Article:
Alan Schechter and His Former Postdocs
Where Are They Now?
On July 1, 1965, Alan Schechter drove his light blue VW bug to the NIH for his very first day on the job. The car didn’t last long on Maryland’s roads, but the driver is showing little sign of wear. “The fact he is still here 50 years later is a testimony to him,” Bob Adelstein told the crowd that had gathered for a symposium he helped organize to honor Schechter.
Schechter, who’s a senior scientist in and chief of the Molecular Medicine Branch in the National Institute of Diabetes and Digestive and Kidney Diseases (NIDDK), has focused his research on developing treatments for genetic diseases of hemoglobin, including sickle-cell disease. He and his colleagues have contributed to the understanding of the pathophysiology of sickle-cell disease; to pioneering clinical studies that demonstrate the value of hydroxyurea in treating this disease; and, more recently, to the understanding of the role of hemoglobin in the formation and metabolism of the signaling molecule nitric oxide (NO).
Equally as impressive as his research career is his success in training and mentoring dozens of postdocs. He taught his M.D. postdocs to understand basic science and his Ph.D. postdocs to think about how their basic research would apply to health and disease. They’ve gone on to become distinguished scientists in their own right. Many eagerly attended the symposium, and several were invited to give presentations about their work.
“My background was in physics, so I had to learn a lot,” said NIDDK senior investigator Constance Noguchi, one of Schechter’s former postdocs and co-organizer of the symposium. “He had the patience [to teach me].”
Schechter credits his own mentors—notably Nobel laureate Christian Anfinsen—for teaching him how to be a good mentor. After receiving his undergraduate degree from Cornell University (Ithaca, New York) and his M.D. from Columbia University College of Physicians and Surgeons (New York) and then completing a two-year residency in internal medicine at Albert Einstein Medical College hospitals (New York), Schechter came to NIH as a research associate in the Laboratory of Chemical Biology in the National Institute of Arthritis and Metabolic Diseases (NIAMD). There he worked on protein chemistry and protein folding with Charles Epstein and Anfinsen (who was a co-recipient of the Nobel Prize in Chemistry in 1972 for his work on protein folding).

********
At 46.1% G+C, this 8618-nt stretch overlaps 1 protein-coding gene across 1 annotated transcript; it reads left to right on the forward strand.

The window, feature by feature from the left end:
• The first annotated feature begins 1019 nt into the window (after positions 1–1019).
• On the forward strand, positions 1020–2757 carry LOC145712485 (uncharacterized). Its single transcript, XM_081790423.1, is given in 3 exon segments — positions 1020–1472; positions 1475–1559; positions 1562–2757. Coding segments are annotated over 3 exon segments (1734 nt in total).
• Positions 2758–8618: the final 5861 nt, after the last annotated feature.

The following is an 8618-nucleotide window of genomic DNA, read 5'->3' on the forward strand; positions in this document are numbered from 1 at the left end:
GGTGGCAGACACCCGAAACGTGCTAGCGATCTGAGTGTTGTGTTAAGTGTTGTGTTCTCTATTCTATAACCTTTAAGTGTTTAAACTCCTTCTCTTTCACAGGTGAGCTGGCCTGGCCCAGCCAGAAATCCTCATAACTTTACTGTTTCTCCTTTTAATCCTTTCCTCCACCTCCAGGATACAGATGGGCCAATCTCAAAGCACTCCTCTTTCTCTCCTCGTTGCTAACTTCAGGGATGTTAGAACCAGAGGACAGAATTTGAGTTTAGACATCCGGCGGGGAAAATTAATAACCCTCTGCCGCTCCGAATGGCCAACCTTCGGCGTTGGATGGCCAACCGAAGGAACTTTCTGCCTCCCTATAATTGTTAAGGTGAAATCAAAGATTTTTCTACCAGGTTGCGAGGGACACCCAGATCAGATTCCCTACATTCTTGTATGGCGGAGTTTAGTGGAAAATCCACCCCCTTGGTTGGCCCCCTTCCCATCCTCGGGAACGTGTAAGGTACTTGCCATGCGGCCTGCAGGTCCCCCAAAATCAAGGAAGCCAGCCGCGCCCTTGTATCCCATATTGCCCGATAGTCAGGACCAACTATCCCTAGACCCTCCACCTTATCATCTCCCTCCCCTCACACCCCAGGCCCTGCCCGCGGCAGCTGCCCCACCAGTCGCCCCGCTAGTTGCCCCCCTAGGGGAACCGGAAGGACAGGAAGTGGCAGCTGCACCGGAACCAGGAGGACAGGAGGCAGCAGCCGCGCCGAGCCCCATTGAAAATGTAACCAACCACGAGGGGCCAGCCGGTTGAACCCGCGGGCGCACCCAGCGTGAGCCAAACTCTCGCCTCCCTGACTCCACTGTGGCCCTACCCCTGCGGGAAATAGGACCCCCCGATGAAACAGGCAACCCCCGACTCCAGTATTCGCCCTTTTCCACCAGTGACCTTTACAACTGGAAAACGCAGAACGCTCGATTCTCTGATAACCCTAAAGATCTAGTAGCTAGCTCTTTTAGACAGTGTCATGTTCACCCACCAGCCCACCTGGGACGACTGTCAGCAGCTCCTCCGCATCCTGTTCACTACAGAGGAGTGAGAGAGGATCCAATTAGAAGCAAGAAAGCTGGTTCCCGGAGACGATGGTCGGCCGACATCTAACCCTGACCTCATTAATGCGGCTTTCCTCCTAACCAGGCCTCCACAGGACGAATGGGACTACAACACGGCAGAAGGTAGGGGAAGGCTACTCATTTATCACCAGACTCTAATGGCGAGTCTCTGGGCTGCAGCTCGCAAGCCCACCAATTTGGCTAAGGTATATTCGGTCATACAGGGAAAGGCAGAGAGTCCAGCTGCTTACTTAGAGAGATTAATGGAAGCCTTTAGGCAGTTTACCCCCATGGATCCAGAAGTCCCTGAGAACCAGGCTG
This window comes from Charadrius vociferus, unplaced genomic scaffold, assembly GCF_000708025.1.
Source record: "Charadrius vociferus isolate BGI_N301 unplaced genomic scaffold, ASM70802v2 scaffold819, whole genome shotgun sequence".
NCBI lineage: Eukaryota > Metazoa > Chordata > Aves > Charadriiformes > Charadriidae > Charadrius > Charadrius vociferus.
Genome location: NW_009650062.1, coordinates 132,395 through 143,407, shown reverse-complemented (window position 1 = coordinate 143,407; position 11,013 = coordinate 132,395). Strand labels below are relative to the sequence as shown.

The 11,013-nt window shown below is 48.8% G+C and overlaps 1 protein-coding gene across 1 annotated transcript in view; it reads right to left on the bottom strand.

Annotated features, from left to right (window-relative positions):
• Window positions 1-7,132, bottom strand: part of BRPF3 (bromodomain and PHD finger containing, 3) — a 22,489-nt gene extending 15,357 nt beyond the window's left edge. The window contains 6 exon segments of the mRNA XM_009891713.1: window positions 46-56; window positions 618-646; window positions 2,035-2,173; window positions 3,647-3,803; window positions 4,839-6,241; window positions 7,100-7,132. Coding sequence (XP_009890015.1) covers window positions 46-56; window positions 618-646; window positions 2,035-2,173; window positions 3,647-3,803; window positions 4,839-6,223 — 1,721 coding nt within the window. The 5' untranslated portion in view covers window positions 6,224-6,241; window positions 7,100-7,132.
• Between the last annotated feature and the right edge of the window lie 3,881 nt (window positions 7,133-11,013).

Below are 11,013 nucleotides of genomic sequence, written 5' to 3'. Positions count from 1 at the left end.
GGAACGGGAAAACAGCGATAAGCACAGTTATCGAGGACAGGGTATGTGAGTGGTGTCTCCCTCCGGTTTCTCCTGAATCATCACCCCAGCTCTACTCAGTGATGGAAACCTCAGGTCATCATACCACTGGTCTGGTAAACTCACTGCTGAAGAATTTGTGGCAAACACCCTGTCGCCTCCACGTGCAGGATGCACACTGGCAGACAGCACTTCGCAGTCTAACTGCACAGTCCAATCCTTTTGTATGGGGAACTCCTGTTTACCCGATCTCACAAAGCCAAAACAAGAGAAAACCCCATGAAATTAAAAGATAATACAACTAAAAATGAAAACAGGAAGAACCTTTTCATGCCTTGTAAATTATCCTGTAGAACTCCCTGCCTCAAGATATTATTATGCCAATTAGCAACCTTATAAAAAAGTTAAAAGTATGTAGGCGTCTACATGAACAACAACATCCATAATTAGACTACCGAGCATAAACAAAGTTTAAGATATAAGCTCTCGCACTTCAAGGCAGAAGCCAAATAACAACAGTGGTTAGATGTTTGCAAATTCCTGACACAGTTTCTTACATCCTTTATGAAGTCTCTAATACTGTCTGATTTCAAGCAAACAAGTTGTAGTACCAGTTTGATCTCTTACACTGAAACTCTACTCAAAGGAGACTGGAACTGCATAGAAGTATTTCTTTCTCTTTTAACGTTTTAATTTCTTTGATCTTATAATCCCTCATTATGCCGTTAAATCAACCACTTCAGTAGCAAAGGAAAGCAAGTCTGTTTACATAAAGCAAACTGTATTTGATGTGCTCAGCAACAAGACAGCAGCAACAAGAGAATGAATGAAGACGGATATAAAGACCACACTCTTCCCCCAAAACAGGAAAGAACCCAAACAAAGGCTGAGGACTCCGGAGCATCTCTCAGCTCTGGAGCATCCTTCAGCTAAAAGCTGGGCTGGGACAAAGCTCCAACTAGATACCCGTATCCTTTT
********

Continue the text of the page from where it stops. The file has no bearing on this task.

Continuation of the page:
“Conducting research in molecular biology is not just work, but it is [Schechter’s] passion,” said Adelstein, who was also a postdoc in the Anfinsen lab in the 1960s and is now a senior investigator in the National Heart, Lung, and Blood Institute. “In addition to his passion for molecular biology, Alan, fortunately for us, has many other passions,” including mentoring and serving the scientific community in many ways. He has served on the board of the Foundation for Advanced Education in the Sciences for many years, chaired the advisory committee for the Office of NIH History and was later acting NIH Historian, and served on and chaired the Council of the NIH Assembly of Scientists.
“Dr. Schechter has had a remarkable career of scientific accomplishment,” said NIDDK Scientific Director Michael Krause. “Equally important have been his contributions to mentoring and his service to the NIH community in his many roles throughout the years.”
Click here to get a sampling of the former postdocs and staff (the ones who gave presentations at the symposium)—where they are now, when they trained or worked with Schechter, their research interests, and what they have to say about their mentor.
To watch a videocast of the symposium, which was held on June 27, 2016, and titled “Yellow Berets to Gray Hair: Training Physicians for Research Careers,” go to https://videocast.nih.gov/launch.asp?19773.
This page was last updated on Wednesday, April 13, 2022